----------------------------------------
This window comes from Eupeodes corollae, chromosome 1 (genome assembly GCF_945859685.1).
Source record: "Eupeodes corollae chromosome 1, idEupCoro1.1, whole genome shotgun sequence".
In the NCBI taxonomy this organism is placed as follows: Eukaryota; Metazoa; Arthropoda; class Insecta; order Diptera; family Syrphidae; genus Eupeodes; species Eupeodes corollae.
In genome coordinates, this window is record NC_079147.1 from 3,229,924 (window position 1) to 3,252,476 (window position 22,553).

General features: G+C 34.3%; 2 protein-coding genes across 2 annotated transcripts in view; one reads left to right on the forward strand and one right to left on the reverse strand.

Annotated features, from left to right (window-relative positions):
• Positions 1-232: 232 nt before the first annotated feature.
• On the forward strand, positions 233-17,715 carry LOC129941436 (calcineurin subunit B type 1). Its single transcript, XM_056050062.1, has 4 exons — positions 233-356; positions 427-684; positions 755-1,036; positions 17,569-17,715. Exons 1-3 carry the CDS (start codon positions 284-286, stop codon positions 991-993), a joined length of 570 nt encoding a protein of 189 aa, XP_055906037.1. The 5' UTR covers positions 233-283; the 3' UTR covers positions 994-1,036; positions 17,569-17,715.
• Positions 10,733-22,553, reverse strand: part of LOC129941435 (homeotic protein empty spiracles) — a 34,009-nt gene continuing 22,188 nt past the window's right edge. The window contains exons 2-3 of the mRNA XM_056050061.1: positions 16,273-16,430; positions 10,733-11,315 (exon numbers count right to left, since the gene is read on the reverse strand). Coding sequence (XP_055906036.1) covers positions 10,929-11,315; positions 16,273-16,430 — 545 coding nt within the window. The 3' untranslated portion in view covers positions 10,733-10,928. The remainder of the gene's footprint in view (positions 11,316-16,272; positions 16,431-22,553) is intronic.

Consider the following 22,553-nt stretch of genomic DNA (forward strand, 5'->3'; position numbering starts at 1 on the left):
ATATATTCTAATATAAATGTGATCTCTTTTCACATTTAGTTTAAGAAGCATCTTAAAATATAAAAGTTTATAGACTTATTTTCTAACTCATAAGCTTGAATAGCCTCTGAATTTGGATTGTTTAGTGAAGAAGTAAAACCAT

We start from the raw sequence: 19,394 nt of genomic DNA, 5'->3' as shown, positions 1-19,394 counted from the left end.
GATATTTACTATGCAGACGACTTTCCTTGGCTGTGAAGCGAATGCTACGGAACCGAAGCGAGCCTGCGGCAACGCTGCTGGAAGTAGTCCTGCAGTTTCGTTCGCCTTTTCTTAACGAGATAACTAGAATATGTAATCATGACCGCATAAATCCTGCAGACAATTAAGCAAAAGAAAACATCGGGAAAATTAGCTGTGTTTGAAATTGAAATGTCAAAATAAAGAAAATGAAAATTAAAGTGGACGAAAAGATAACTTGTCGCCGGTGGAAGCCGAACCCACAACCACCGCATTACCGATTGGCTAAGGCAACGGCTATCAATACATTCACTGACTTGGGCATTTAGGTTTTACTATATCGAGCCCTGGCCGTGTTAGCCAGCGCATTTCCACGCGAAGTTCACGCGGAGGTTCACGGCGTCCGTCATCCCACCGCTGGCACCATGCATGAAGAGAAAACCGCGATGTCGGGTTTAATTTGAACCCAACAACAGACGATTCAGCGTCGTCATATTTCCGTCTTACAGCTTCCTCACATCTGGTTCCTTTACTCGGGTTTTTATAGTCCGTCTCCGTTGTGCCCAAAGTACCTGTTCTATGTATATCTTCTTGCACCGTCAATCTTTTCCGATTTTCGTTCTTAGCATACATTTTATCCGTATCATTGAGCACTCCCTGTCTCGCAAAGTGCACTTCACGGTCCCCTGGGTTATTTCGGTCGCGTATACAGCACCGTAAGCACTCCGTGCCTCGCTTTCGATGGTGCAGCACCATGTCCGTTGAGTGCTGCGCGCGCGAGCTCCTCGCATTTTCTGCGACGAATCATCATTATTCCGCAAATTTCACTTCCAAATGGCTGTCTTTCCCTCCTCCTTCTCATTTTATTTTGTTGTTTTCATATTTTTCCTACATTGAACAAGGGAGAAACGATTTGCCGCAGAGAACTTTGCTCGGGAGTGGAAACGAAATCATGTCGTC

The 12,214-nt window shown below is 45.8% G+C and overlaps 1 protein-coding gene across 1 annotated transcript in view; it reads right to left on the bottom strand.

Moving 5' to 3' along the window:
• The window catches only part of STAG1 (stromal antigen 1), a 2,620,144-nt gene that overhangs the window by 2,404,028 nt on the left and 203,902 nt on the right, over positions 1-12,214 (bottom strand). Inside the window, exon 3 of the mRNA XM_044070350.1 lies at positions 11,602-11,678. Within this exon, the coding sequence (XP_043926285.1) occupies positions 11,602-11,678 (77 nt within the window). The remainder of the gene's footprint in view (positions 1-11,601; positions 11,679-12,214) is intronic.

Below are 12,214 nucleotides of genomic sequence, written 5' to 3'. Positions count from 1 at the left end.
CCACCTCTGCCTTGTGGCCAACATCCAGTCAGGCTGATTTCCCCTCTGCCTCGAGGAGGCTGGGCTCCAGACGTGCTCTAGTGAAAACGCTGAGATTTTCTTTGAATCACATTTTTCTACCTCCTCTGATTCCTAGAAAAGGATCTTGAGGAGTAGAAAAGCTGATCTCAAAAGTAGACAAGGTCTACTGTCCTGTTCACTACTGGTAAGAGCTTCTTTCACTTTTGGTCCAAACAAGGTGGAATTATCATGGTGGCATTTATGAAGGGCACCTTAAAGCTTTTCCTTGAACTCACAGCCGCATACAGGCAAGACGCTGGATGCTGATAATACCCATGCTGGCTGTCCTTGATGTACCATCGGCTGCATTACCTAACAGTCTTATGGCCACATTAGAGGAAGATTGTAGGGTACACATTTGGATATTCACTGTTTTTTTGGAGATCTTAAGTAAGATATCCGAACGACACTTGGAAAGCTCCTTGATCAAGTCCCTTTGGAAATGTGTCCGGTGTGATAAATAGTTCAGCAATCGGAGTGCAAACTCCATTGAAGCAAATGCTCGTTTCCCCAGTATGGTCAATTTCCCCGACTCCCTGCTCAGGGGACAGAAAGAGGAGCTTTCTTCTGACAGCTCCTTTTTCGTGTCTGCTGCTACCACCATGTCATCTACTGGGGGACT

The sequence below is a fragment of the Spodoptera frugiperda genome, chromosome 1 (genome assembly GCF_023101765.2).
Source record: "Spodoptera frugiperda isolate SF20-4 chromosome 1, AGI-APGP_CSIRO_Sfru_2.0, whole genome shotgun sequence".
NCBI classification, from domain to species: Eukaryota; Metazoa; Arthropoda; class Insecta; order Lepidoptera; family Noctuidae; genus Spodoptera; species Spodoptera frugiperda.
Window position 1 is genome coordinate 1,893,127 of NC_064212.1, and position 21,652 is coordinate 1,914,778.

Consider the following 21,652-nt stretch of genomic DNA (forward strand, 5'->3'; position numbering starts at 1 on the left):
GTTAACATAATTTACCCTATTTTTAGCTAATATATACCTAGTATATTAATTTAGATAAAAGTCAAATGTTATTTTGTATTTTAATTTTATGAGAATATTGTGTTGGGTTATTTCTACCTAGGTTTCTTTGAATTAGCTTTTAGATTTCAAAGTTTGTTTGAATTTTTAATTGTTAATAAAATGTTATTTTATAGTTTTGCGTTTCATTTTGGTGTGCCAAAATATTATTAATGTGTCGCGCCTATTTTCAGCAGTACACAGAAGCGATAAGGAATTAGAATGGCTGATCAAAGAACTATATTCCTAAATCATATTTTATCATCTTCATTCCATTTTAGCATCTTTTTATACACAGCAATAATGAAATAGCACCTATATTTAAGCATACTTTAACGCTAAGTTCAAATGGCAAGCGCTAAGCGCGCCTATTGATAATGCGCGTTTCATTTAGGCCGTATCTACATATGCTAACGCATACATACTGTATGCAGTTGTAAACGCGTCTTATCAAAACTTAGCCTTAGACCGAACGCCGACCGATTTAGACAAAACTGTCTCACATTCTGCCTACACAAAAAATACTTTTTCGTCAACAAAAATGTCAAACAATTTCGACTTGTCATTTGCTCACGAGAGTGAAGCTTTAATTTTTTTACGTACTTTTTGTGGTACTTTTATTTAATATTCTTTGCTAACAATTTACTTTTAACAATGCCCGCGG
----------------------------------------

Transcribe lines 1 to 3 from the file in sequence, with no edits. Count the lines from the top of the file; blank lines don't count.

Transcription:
This window comes from Eupeodes corollae, chromosome 1 (genome assembly GCF_945859685.1).
Source record: "Eupeodes corollae chromosome 1, idEupCoro1.1, whole genome shotgun sequence".
In the NCBI taxonomy this organism is placed as follows: Eukaryota; Metazoa; Arthropoda; class Insecta; order Diptera; family Syrphidae; genus Eupeodes; species Eupeodes corollae.